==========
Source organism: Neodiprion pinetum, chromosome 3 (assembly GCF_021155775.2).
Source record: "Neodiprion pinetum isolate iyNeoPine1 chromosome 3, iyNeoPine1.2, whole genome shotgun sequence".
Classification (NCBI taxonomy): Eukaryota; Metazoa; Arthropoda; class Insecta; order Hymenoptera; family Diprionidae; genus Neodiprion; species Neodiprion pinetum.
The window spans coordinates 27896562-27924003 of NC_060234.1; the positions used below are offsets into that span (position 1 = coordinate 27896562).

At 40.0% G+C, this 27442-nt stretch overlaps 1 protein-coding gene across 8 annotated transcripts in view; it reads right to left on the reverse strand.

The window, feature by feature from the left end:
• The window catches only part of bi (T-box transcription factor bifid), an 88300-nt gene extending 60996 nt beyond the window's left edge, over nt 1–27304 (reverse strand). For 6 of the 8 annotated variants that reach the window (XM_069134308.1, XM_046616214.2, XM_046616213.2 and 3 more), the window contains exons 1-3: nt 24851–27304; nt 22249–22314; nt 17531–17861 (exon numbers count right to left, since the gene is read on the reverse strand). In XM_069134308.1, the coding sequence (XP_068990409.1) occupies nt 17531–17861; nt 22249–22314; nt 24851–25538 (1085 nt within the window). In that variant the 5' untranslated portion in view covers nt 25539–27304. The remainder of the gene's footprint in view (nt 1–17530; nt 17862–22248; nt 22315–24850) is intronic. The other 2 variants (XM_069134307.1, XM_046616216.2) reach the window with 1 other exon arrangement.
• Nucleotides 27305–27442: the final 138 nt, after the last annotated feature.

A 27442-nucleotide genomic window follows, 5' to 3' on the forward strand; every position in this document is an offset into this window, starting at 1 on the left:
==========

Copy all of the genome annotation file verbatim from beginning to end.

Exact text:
Source organism: Neodiprion pinetum, chromosome 3 (assembly GCF_021155775.2).
Source record: "Neodiprion pinetum isolate iyNeoPine1 chromosome 3, iyNeoPine1.2, whole genome shotgun sequence".
Classification (NCBI taxonomy): Eukaryota; Metazoa; Arthropoda; class Insecta; order Hymenoptera; family Diprionidae; genus Neodiprion; species Neodiprion pinetum.
The window spans coordinates 27896562-27924003 of NC_060234.1; the positions used below are offsets into that span (position 1 = coordinate 27896562).

At 40.0% G+C, this 27442-nt stretch overlaps 1 protein-coding gene across 8 annotated transcripts in view; it reads right to left on the reverse strand.

The window, feature by feature from the left end:
• The window catches only part of bi (T-box transcription factor bifid), an 88300-nt gene extending 60996 nt beyond the window's left edge, over nt 1–27304 (reverse strand). For 6 of the 8 annotated variants that reach the window (XM_069134308.1, XM_046616214.2, XM_046616213.2 and 3 more), the window contains exons 1-3: nt 24851–27304; nt 22249–22314; nt 17531–17861 (exon numbers count right to left, since the gene is read on the reverse strand). In XM_069134308.1, the coding sequence (XP_068990409.1) occupies nt 17531–17861; nt 22249–22314; nt 24851–25538 (1085 nt within the window). In that variant the 5' untranslated portion in view covers nt 25539–27304. The remainder of the gene's footprint in view (nt 1–17530; nt 17862–22248; nt 22315–24850) is intronic. The other 2 variants (XM_069134307.1, XM_046616216.2) reach the window with 1 other exon arrangement.
• Nucleotides 27305–27442: the final 138 nt, after the last annotated feature.

A 27442-nucleotide genomic window follows, 5' to 3' on the forward strand; every position in this document is an offset into this window, starting at 1 on the left: